I dont know about that. I got the $199 Asus Zenpad S 8 a month ago and am loving it. Like all Androids from OEM's, you really need to spend a bit of time to root it and debloat it to make it shine. Debloated this thing flies. For $199 you get an 8 inch 2048x1536 screen, 32gb storage + SD, great build quality, thin, light, great battery life, fingerprint resistant on all surfaces and the CPU is great as well. I was worried about using an Atom chip, but in actual use, it runs perfectly smooth and cool as well. In fact cooler than any Snapdragon device I have ever used. It doesnt get hot at all, ever and I live in Arizona and it's summer. EASILY the best "bang for your buck" available in a tablet right now from any vendor.
  • MrSavage - Monday, August 31, 2015 - link

    @retrospooty, I agree with you. People who review a product at a certain price point who want to compare that to products that are about 1/3 more expensive? Or they simply omit the good features like the 64GB onboard storage in this situation, or the front facing speakers, the stylus support or the microSD slot? As if the $299, 2-year old iPad mini 2 with 16GB storage is a wiser choice. If the reviewer wants big battery life, best this, and best that? Then add another $100 to the price of the Tab S2 8.0 for all the features it's lacking that the Z580CA has.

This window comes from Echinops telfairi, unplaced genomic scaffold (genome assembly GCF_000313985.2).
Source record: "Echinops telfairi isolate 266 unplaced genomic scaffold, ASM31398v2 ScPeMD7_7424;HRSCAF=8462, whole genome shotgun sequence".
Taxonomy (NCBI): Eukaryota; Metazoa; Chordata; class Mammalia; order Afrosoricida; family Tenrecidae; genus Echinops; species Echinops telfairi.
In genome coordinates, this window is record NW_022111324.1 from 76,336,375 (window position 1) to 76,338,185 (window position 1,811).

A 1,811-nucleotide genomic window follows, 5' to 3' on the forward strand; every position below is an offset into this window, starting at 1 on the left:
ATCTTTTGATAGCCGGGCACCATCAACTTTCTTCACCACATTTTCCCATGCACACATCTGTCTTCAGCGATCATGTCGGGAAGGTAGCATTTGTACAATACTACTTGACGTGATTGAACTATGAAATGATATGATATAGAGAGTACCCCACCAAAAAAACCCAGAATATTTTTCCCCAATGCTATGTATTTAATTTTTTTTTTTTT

• BurntMyBacon - Wednesday, September 2, 2015 - link

    I agree and disagree. You are welcome to compare it to a product that is 1/3 more expensive, so long as you make it known that that product is 1/3 more expensive. If you stress the comparison against a disparate competitor, then you need to stress the price differential as well. I agree it is disingenuous to point out things that may bring value on one side (display quality, build, aspect ratio, etc.) while ignoring the value adds on the other (SD slot, Storage, Stylus, etc,).

    Note: My comparison is between two imaginary products and has no bearing on products explicitly or implicitly called out in this article or thread. Comparison was made only to illustrate the point that talking about value distinctions without all of the data is impossible. You may not value the items you left out, but the party you are talking to might.
  • BurntMyBacon - Wednesday, September 2, 2015 - link

    @retrospooty: Given what I've read about the new Atoms, I would probably consider it a boon to a tablet rather than a point of worry. A lot of people seem to be on an ARM or nothing kick. While I was pretty enthusiastic about ARM processors (still am) and I love the competition and what it has done for Intel's low end, I now find there is a lot to like about the Atoms in this form factor as well. Atom got a bad name from its netbook days when it was, frankly atrocious for the application. Now it has matured significantly from a performance / watt standpoint and is running an OS that doesn't run like dirt on low end processors. Of course another nicety of the Atom is its ability to support alternate x86 operating systems if you really want to, but then you have to question whether it is capable of giving you the experience you want. ARM will probably move ahead with its A72 in the near future, but that's a good thing. A little back and forth is good for keeping things moving.